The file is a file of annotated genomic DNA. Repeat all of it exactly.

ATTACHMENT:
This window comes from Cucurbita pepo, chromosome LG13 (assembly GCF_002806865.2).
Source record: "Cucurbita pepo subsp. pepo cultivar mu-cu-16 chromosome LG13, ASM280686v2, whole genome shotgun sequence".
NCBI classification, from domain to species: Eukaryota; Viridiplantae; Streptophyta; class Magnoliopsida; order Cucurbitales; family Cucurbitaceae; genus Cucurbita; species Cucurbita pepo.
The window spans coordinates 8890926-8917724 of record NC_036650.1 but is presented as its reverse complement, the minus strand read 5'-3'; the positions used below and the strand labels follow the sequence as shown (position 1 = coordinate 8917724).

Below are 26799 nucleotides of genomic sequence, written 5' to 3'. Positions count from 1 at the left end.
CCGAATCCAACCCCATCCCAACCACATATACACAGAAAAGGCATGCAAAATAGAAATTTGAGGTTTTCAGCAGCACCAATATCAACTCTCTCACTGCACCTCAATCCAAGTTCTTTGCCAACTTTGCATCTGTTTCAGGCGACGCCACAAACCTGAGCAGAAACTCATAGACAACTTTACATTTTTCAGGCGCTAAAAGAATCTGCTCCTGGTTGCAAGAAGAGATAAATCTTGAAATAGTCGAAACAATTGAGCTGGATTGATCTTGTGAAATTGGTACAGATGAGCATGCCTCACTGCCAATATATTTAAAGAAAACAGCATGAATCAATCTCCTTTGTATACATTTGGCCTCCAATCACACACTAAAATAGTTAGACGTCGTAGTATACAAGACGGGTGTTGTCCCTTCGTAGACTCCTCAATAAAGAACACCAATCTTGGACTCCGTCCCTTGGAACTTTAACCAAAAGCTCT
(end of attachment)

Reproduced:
This window comes from Cucurbita pepo, chromosome LG13 (assembly GCF_002806865.2).
Source record: "Cucurbita pepo subsp. pepo cultivar mu-cu-16 chromosome LG13, ASM280686v2, whole genome shotgun sequence".
NCBI classification, from domain to species: Eukaryota; Viridiplantae; Streptophyta; class Magnoliopsida; order Cucurbitales; family Cucurbitaceae; genus Cucurbita; species Cucurbita pepo.
The window spans coordinates 8890926-8917724 of record NC_036650.1 but is presented as its reverse complement, the minus strand read 5'-3'; the positions used below and the strand labels follow the sequence as shown (position 1 = coordinate 8917724).

Below are 26799 nucleotides of genomic sequence, written 5' to 3'. Positions count from 1 at the left end.
CCGAATCCAACCCCATCCCAACCACATATACACAGAAAAGGCATGCAAAATAGAAATTTGAGGTTTTCAGCAGCACCAATATCAACTCTCTCACTGCACCTCAATCCAAGTTCTTTGCCAACTTTGCATCTGTTTCAGGCGACGCCACAAACCTGAGCAGAAACTCATAGACAACTTTACATTTTTCAGGCGCTAAAAGAATCTGCTCCTGGTTGCAAGAAGAGATAAATCTTGAAATAGTCGAAACAATTGAGCTGGATTGATCTTGTGAAATTGGTACAGATGAGCATGCCTCACTGCCAATATATTTAAAGAAAACAGCATGAATCAATCTCCTTTGTATACATTTGGCCTCCAATCACACACTAAAATAGTTAGACGTCGTAGTATACAAGACGGGTGTTGTCCCTTCGTAGACTCCTCAATAAAGAACACCAATCTTGGACTCCGTCCCTTGGAACTTTAACCAAAAGCTCT